The awesome thing about this article is I have been trying rehabilitate my short term memory skills which apparently will always be impaired. Its going well,some days are better than others, when I forget ! I decided to write down as many of my memories that I could remember just in case the worst happened after the operation. In doing so I have unlocked the most magical childhood memories filled with a physical sense of the moment way back in my small self. The smells, the faces of my parents, I have written about the empathy I felt looking up into an elephants eyes the smell of fear or frustration and the comfort of being safe in my dads arm confronted with this sad animal.
These clear memories are as it states, have help me work through a host of my own issues presently it is like I have the hand of my child in this journey. I have always had a wonderful relationship with children but now I feel my memories are evolving into fables and stories that will enrich not only my own grown children but their children too. This has been like light switching on for me on for me and now my purpose and personality I can safely say have benefited by using cannabis. Imagine how wonderful this therapy could be so that we could relive our happiest memories to enrich our present, amazing.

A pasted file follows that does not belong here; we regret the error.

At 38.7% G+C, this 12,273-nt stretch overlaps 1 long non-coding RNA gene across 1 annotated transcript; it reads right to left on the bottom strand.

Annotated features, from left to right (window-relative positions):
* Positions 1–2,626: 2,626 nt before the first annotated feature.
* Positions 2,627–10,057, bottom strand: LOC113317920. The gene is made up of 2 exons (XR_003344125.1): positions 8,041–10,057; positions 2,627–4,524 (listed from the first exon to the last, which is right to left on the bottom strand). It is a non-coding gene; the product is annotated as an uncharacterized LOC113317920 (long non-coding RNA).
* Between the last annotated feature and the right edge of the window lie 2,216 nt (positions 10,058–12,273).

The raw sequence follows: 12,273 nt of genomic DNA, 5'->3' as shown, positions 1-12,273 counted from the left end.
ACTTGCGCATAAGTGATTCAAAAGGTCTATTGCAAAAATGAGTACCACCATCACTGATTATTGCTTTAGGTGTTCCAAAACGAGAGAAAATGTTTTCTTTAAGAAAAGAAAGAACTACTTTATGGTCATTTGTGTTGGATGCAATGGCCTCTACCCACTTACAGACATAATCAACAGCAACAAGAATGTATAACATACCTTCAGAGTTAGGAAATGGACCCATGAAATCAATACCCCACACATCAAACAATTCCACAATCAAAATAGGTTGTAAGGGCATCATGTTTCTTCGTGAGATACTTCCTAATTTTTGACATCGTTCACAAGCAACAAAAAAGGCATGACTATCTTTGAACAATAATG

It's totally true. THC has amazing abilities to relax all parts of you, and thus, your brain becomes a little more likely to wonder down memory lane. There are other things though now that are even better for this...they are known as cognitive enhances, specifically referred to as "Smart drugs" or "nootropics" ...this guy he lists a bunch of the nootropics that can enhance memory and thinking, studying and all sorts of can find it at drugs and bad ideas
it even goes over specific examples of what they do....and a whole section about how some of the nootropics can help improve things like gaming reflexes! We live in a truly amazing world where we can now basically "hack our brains" ! : )